If you were opening a diner, what’s the first dish you would want to perfect?
Well, if I’m honest, my answer would be pancakes. Can’t have a diner without great pancakes. But earlier this week, I made a bangin’ baked potato soup, and that’s all I can think about right now. Also, it seems like the sort of dish that can put a diner on the map. Yes, every diner needs to be able to make good pancakes, but that means nobody’s really knock for their pancakes, right? But if you were like, “this diner checks all the standard boxes like pancakes and club sandwiches and eggs and bacon, but they also have this rad baked potato soup,” now you’re thinking you’re onto something, right?
So I’m starting with the soup. Here’s how.
First of all, I followed someone else’s recipe (duh…). Frankly, you should use that site as your guide. I followed the recipe (scaled up to 2x, which it does right on the website, which is super helpful!) about as closely as I follow any recipe, which is to say, I used roughly the same ingredients in roughly the same process that they did, but there were some things I did differently.
For instance, instead of 16 pieces of bacon, I used a full package, which was more than that. No brainer there. I liked the amount of flavor from the pepper, of which they tell you to use 1 tsp. I just gave it 22 twists on my grinder (yeah, I counted) until it looked about right. I honestly don’t know how close to a teaspoon that is, but it seemed perfect. Similarly, I didn’t measure the chopped onion; I just did a bunch. I got one of those wide UFO shaped sweet onions, cut it into quarters, and stuck two of them in the Pampered Chef Food Chopper, and that was good. Half of cup of onion is probably roughly the same as half an onion, no?
Also, I thought I had plenty of garlic, so I didn’t buy any when I went to the store for this. Of course, best laid plans… I didn’t have any. A bunch of garlic powder later, I think the soup came out super flavorful and I was pretty happy with it. If you’re going this route (I only had maple-flavored garlic salt, so I didn’t use that), give it more shakes than you think is right but don’t go too nuts. It’s garlic, unless you really overdo it, it’s gonna be great.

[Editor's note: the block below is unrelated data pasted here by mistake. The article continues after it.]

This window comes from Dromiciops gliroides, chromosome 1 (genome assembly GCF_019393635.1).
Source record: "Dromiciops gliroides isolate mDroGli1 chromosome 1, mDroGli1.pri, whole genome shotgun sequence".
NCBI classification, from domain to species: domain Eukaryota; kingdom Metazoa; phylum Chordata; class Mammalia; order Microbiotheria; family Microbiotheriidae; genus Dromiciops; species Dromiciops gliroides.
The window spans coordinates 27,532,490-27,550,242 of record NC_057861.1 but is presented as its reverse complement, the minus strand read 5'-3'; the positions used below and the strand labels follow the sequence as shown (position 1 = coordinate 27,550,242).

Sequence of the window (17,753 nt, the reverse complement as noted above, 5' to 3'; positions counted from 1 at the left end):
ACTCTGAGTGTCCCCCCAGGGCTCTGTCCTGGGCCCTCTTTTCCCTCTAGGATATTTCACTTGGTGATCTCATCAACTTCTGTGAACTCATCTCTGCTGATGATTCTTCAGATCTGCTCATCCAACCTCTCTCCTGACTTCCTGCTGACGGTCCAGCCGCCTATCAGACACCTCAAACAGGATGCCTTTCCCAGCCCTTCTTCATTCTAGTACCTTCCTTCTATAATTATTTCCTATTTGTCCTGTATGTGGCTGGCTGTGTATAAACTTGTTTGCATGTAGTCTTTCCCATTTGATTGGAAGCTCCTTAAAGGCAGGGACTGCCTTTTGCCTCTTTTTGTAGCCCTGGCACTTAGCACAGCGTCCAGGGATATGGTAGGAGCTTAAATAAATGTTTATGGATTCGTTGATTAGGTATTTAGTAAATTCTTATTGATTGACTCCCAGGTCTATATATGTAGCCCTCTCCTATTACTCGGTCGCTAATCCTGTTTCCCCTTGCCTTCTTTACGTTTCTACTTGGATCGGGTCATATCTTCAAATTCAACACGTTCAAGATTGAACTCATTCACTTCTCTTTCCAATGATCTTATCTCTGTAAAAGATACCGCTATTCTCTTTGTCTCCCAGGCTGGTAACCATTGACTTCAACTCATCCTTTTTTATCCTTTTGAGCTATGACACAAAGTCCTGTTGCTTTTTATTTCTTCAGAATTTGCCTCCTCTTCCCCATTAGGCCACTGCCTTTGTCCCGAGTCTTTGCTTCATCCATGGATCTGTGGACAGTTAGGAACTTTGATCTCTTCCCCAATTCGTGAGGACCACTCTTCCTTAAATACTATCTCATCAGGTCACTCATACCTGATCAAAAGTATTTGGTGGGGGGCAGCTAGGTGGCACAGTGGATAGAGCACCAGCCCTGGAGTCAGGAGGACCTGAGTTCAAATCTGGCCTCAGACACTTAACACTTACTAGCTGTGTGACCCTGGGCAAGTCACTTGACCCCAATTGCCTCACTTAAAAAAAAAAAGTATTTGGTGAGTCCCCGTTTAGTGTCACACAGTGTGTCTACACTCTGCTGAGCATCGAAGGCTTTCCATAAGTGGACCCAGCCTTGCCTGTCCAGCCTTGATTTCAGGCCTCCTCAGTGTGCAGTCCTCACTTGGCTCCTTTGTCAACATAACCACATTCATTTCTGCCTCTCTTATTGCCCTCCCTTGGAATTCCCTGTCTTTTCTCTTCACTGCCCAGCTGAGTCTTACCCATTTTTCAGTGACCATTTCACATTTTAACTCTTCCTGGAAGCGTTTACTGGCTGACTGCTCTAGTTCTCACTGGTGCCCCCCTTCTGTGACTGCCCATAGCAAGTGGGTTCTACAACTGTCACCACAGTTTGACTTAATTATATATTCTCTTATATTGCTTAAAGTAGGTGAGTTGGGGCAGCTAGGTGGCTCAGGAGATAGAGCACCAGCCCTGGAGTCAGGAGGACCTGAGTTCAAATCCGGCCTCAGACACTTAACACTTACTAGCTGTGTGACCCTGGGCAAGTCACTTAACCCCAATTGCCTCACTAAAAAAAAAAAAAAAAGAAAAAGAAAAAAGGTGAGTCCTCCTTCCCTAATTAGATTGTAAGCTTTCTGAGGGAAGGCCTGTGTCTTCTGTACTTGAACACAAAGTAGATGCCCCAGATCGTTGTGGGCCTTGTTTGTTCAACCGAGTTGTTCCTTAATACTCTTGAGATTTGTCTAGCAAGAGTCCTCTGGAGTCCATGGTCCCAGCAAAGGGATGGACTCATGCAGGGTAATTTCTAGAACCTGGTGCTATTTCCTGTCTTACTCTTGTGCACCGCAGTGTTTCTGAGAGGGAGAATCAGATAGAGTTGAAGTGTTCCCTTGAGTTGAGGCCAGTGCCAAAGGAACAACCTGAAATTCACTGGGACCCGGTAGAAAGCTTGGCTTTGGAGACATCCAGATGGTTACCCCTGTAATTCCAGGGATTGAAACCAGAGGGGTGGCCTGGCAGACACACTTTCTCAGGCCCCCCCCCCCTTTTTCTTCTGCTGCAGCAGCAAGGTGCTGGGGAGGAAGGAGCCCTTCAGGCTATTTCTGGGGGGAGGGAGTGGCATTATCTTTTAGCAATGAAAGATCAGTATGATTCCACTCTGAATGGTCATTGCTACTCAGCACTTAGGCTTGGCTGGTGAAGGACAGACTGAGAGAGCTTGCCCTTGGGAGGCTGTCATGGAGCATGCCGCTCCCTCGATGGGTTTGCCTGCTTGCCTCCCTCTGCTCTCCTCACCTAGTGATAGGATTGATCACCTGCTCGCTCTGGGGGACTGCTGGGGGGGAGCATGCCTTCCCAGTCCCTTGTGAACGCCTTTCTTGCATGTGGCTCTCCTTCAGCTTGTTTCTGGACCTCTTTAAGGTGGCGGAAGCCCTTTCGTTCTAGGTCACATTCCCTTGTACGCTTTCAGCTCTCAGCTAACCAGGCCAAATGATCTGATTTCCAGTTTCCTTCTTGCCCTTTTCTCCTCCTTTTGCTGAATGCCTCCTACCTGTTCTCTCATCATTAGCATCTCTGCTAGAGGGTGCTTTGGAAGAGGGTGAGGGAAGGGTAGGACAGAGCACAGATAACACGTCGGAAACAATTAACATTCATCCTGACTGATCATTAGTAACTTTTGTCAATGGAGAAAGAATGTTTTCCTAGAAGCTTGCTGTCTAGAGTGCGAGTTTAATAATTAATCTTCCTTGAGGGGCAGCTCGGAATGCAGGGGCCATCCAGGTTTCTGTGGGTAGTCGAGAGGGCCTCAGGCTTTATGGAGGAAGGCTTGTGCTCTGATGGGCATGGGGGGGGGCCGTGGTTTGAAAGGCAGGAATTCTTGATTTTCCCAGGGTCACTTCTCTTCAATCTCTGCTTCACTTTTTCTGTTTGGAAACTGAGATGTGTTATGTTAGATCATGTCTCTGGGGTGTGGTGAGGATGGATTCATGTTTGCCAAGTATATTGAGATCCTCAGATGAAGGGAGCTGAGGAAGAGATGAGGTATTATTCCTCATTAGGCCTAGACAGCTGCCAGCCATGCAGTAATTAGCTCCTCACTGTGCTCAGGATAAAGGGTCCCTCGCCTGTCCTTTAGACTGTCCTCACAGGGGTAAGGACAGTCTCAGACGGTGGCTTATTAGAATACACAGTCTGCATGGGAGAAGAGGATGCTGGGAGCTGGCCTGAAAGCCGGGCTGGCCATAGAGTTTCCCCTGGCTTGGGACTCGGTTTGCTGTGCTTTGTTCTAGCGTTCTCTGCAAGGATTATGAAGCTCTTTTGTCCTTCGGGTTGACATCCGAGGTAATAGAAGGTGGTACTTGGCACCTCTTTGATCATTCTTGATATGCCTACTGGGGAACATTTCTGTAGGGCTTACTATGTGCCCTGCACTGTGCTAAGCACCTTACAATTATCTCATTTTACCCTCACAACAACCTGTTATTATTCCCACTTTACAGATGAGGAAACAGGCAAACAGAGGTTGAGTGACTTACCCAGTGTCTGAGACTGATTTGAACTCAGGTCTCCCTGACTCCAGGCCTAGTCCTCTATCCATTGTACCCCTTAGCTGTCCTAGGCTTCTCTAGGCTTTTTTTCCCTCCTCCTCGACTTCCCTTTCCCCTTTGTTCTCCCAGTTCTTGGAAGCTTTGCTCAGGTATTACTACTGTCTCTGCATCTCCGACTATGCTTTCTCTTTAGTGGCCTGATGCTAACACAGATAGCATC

The recipe also called for 2 cups of mild cheddar and 2 cups of sharp cheddar cheese. We just had mild, so I grated that down with the Microplane Adjustable Coarse Grater until I got tired. It definitely wasn’t 4 cups like the recipe called for, but even 2 cups of cheese plus the 4 cups of lowfat milk, 2 cups of half and half, and 2 cups of sour cream (?! This is getting out of hand.) was going to be enough dairy to weigh the whole thing down. I went light on the dairy and heavy on the chicken stock instead.*
Finally, I dropped in a bag of frozen corn, because it felt like the right thing to do. I’m glad I did that.
The only thing I want to change next time is to skin the potatoes first, if I can. Like the recipe suggested, I microwaved the potatoes instead of baking them, to save time. That worked well enough, but it’s hella difficult to remove the skins from a literally steaming hot potato. If there’s a better way to do that, I’m all ears.
There you have it: great potato soup, some modifications to the recipe based on personal preferences slash laziness, and I’ll be back once my diner is open. Try it!
* A note on measuring the sour cream: I used the Measure-All Cup for this, in what I think was the exact purpose this thing was designed for: it’s a liquid measuring side as well as a dry measuring side. Here’s the rub: sour cream isn’t a liquid (is it?) but it’s not dry. Of course, I interpreted (guessed) wrong: sour cream is considered a liquid for the purposes of the Measure-All Cup. Just a heads up.